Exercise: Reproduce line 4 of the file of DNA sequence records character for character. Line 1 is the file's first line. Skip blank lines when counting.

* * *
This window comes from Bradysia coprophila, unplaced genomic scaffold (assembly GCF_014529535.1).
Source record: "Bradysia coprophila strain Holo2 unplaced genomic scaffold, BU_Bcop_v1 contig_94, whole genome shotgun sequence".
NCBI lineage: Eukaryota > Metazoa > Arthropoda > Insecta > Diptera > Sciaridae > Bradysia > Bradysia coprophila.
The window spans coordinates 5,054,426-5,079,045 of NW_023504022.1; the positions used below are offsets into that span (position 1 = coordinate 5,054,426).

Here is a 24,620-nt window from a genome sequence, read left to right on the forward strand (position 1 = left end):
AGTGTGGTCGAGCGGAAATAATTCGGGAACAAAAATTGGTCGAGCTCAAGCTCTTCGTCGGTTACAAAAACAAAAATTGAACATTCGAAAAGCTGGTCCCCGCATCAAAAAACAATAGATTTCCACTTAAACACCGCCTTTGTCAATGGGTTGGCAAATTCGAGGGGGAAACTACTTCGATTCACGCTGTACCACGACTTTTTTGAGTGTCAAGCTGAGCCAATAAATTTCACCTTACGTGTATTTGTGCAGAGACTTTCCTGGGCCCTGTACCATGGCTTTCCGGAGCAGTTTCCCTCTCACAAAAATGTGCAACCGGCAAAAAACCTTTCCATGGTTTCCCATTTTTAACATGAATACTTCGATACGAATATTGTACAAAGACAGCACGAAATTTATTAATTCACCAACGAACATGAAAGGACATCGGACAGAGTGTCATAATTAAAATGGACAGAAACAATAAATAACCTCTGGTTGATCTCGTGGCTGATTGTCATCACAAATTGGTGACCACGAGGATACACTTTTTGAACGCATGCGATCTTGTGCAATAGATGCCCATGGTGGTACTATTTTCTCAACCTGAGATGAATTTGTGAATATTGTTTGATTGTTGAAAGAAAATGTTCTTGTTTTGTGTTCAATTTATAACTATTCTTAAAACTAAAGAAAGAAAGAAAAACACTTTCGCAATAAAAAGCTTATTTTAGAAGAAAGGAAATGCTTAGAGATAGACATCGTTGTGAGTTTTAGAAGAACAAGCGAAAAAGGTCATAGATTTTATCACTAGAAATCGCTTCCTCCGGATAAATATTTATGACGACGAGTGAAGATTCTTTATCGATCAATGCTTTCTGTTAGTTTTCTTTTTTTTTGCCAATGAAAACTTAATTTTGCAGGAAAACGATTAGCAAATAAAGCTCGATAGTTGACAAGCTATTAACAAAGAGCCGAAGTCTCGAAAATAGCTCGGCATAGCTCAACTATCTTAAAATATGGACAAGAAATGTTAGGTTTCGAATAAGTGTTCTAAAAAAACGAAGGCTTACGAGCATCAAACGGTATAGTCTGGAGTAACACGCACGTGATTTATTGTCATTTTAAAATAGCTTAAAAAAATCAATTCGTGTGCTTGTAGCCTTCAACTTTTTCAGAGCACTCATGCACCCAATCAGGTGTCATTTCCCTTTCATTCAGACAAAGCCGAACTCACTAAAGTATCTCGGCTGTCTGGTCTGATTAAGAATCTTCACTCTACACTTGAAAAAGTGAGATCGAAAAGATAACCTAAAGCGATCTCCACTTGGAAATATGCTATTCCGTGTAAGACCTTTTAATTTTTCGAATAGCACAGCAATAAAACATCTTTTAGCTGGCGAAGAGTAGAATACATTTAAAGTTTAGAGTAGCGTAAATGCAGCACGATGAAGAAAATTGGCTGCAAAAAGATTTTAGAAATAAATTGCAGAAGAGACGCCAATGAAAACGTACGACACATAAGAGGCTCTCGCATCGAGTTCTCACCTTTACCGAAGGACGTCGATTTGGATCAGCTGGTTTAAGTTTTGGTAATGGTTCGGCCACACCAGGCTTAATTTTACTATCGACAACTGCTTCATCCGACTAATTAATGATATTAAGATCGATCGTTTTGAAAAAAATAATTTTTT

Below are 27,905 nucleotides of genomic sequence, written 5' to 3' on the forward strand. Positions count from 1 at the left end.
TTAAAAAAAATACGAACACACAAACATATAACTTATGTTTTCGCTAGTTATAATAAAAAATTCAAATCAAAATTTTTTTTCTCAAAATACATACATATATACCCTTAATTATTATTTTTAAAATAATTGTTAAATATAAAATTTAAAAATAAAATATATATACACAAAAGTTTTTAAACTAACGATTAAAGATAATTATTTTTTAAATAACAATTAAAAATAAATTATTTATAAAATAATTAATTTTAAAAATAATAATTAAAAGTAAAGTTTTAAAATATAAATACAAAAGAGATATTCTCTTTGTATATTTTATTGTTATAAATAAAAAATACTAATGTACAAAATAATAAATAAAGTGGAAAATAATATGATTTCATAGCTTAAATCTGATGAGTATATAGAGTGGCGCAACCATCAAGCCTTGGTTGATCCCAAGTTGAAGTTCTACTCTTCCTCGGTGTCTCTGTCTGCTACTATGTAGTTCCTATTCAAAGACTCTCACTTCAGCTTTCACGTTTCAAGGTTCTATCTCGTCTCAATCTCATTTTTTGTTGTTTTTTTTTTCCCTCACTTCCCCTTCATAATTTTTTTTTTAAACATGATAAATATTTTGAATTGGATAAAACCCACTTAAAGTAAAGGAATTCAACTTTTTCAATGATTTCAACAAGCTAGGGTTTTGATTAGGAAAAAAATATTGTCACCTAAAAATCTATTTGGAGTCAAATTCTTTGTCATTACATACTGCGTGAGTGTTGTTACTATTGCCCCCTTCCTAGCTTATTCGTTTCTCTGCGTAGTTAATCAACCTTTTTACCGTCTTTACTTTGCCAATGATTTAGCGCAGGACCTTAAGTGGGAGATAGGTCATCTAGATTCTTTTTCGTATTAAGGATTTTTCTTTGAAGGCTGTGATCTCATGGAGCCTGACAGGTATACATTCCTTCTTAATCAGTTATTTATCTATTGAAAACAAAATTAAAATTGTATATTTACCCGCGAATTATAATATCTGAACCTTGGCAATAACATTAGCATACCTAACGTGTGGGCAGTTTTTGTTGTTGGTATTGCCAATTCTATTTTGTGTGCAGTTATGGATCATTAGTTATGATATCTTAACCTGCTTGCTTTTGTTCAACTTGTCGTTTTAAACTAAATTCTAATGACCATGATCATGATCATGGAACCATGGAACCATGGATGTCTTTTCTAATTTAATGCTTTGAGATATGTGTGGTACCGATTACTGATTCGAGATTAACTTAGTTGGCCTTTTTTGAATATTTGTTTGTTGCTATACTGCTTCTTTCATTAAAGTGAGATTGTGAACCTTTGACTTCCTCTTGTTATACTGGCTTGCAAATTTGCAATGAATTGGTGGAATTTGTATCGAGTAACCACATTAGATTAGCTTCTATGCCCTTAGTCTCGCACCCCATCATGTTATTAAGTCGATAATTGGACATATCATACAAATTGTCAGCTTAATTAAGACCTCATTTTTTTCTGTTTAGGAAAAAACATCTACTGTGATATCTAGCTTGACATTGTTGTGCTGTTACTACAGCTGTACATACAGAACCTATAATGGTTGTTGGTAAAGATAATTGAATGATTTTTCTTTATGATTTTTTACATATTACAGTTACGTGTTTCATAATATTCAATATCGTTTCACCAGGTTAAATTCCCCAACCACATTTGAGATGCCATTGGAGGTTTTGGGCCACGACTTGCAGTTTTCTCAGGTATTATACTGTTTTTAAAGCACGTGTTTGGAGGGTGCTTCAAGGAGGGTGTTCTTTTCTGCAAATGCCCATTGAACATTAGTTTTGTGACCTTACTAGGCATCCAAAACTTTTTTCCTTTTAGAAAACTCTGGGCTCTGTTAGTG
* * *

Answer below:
The window spans coordinates 5,054,426-5,079,045 of NW_023504022.1; the positions used below are offsets into that span (position 1 = coordinate 5,054,426).